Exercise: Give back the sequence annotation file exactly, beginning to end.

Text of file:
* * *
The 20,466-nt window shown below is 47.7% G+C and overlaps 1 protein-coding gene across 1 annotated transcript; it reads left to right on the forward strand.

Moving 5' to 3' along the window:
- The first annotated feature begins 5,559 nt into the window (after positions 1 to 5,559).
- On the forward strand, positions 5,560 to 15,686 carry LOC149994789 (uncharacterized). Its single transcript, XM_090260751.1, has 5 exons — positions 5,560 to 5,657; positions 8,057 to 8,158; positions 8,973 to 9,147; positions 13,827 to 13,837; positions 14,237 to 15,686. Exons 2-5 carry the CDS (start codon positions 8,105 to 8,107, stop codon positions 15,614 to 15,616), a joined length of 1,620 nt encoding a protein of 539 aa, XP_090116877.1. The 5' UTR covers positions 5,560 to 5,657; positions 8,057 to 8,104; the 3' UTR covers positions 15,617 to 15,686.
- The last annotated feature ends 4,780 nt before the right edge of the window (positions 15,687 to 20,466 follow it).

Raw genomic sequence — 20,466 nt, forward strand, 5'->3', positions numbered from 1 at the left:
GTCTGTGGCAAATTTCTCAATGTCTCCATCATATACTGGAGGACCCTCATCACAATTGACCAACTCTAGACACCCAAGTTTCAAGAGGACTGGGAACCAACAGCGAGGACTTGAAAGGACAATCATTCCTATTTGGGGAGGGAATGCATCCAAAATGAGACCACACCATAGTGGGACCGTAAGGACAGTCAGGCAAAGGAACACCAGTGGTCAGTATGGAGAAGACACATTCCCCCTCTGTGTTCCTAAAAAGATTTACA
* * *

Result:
The 20,466-nt window shown below is 47.7% G+C and overlaps 1 protein-coding gene across 1 annotated transcript; it reads left to right on the forward strand.

Moving 5' to 3' along the window:
- The first annotated feature begins 5,559 nt into the window (after positions 1 to 5,559).
- On the forward strand, positions 5,560 to 15,686 carry LOC149994789 (uncharacterized). Its single transcript, XM_090260751.1, has 5 exons — positions 5,560 to 5,657; positions 8,057 to 8,158; positions 8,973 to 9,147; positions 13,827 to 13,837; positions 14,237 to 15,686. Exons 2-5 carry the CDS (start codon positions 8,105 to 8,107, stop codon positions 15,614 to 15,616), a joined length of 1,620 nt encoding a protein of 539 aa, XP_090116877.1. The 5' UTR covers positions 5,560 to 5,657; positions 8,057 to 8,104; the 3' UTR covers positions 15,617 to 15,686.
- The last annotated feature ends 4,780 nt before the right edge of the window (positions 15,687 to 20,466 follow it).

Raw genomic sequence — 20,466 nt, forward strand, 5'->3', positions numbered from 1 at the left:
GTCTGTGGCAAATTTCTCAATGTCTCCATCATATACTGGAGGACCCTCATCACAATTGACCAACTCTAGACACCCAAGTTTCAAGAGGACTGGGAACCAACAGCGAGGACTTGAAAGGACAATCATTCCTATTTGGGGAGGGAATGCATCCAAAATGAGACCACACCATAGTGGGACCGTAAGGACAGTCAGGCAAAGGAACACCAGTGGTCAGTATGGAGAAGACACATTCCCCCTCTGTGTTCCTAAAAAGATTTACA